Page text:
The Telegraph
Since 1st March, 1999
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Clashes on truce agenda

New Delhi, Sept. 19: The recurrent problem of factional clashes in Nagaland will loom against the backdrop of next month’s talks between the Centre and the National Socialist Council of Nagalim (Isak-Muivah).

The Centre sees factional clashes in Nagaland as a “big problem”. So, this concern will have to be factored in when the group of Union ministers, led by Oscar Fernandez, holds parleys with the Isak-Muivah faction next month.

Again, it will be against this scenario that Union home ministry officials will meet NSCN (I-M) leaders early next month to discuss a review of the ceasefire ground rules that were laid down nine years ago. This, in turn, will influence the direct parleys.

The NSCN (I-M) is under pressure from rival groups — the NSCN (Khaplang) and the Federal Government of Nagaland (FGN/Naga National Council-Adinno) — who have joined hands against the more powerful group.

It wants the ceasefire ground rules to be relaxed in its favour even as it keeps reminding the Centre that when it signed a ceasefire agreement, the government had agreed to keep the NSCN (K) at bay to let talks proceed smoothly. In the past couple of months, however, the situation in Nagaland has been volatile, with factional violence rising.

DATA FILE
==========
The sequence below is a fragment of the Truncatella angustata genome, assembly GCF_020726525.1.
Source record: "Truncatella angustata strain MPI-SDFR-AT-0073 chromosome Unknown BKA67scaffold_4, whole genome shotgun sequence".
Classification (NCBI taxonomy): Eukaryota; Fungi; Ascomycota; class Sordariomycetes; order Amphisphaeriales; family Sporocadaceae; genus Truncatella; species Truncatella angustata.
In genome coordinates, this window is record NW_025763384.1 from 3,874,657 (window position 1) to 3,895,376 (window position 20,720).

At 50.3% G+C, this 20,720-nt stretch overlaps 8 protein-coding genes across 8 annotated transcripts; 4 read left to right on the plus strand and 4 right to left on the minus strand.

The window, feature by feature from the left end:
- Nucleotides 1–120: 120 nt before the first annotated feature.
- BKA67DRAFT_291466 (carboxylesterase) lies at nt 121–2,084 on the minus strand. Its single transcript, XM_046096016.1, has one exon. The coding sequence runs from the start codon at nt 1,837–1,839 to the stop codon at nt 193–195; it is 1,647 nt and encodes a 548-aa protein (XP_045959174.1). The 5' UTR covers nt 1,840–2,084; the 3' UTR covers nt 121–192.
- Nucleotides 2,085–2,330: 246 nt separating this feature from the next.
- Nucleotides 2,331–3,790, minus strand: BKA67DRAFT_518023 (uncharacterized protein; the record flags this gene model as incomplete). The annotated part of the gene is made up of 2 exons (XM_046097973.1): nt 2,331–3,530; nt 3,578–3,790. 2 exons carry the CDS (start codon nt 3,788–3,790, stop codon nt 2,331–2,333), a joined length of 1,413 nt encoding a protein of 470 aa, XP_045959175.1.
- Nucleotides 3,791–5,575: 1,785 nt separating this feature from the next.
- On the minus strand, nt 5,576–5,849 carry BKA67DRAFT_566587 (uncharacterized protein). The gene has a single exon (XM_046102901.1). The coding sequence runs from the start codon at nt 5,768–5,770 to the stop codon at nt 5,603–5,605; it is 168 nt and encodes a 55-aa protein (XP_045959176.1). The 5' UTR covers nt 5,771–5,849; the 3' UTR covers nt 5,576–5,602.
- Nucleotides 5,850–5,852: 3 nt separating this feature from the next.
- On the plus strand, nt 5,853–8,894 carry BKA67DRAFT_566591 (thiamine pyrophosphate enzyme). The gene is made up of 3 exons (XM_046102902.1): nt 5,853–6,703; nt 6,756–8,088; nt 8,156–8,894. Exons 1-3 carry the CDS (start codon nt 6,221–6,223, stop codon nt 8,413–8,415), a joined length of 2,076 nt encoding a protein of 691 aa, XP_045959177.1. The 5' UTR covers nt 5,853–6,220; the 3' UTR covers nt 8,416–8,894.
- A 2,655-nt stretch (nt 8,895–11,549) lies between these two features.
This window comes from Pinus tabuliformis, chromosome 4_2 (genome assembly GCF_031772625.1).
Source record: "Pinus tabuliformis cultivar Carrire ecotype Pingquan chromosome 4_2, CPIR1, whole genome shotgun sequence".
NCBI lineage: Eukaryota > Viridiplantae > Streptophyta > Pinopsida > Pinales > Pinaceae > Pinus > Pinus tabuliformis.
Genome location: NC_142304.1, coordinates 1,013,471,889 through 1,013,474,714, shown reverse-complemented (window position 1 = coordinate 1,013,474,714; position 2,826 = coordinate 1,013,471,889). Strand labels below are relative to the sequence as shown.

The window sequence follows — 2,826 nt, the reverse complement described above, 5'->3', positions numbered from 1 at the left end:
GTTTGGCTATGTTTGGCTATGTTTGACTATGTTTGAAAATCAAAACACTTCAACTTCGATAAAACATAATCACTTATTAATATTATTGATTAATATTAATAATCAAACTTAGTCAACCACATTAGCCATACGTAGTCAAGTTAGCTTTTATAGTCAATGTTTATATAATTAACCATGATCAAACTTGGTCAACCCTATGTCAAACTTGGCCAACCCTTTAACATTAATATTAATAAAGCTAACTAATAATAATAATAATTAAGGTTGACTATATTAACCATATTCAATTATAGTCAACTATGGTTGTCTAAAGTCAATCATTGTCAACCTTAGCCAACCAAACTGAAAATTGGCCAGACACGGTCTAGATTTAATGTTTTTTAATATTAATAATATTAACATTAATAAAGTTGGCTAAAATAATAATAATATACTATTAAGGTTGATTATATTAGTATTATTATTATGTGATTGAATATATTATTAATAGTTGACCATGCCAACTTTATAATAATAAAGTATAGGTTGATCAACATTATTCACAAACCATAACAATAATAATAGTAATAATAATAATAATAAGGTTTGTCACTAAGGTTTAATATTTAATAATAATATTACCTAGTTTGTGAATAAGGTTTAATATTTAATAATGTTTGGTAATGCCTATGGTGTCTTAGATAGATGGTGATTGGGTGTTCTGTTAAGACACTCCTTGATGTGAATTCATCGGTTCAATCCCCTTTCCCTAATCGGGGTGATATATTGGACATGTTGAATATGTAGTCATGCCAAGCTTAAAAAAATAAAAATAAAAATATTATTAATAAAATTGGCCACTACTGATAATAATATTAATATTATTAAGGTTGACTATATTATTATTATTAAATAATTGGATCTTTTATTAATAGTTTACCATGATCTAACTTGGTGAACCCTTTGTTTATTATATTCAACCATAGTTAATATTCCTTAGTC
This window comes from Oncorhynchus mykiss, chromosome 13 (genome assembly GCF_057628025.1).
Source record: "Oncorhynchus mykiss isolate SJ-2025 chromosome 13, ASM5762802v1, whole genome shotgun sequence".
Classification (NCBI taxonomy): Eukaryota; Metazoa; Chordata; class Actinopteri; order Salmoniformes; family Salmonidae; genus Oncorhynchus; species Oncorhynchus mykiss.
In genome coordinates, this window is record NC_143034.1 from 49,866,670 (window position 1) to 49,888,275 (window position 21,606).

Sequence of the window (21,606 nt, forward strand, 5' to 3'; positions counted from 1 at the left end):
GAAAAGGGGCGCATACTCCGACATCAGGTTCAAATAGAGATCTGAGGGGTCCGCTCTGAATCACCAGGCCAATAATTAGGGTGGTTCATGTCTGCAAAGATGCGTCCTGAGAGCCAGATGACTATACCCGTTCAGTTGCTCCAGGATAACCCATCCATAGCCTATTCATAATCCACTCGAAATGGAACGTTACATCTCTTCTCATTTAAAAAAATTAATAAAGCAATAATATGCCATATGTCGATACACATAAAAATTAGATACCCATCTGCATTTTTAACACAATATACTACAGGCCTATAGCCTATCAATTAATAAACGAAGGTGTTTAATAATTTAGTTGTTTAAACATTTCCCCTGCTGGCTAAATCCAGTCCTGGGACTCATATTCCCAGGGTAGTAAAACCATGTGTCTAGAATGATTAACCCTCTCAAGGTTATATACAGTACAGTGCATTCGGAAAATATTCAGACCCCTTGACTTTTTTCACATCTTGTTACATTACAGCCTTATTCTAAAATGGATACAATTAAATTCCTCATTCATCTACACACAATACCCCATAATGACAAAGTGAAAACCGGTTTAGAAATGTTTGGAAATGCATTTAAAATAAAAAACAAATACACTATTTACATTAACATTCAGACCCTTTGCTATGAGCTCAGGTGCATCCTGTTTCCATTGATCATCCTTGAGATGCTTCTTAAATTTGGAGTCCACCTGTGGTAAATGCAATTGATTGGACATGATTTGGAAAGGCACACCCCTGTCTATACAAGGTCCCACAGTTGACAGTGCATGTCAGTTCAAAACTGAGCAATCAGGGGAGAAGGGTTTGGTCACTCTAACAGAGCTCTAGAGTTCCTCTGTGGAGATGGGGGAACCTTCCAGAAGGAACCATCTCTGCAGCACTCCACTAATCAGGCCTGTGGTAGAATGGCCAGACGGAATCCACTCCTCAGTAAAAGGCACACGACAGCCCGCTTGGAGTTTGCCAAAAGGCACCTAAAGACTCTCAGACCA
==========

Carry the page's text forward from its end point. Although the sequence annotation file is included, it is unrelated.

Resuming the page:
Rivals of the NSCN (I-M) insist on Nagaland’s sovereignty as a priority while the former has demanded integration of contiguous Naga-inhabited areas for bringing them under a single administrative umbrella.

The ceasefire mechanism, which Delhi has devised to monitor violation of ground rules by the outfits — the NSCN (K) signed a ceasefire agreement in 2001 — cannot stop factional clashes.

The Union home ministry is quite aware of this limitation and held a meeting last week with the chairman of the ceasefire monitoring group, Lt Gen. (retd.) R.V. Kulkarni.

Gen. Kulkarni apprised the Centre of the deteriorating ground situation in Nagaland, sources said.

Perceived to be toothless against violation of ceasefire ground rules by the outfits and under attack by both groups for being biased, the monitoring mechanism may be streamlined in the coming weeks. But it is uncertain how it could be done, said a source.

There is also uncertainty over how the review meeting’s minutes will affect the parleys between Th. Muivah and Fernandez.

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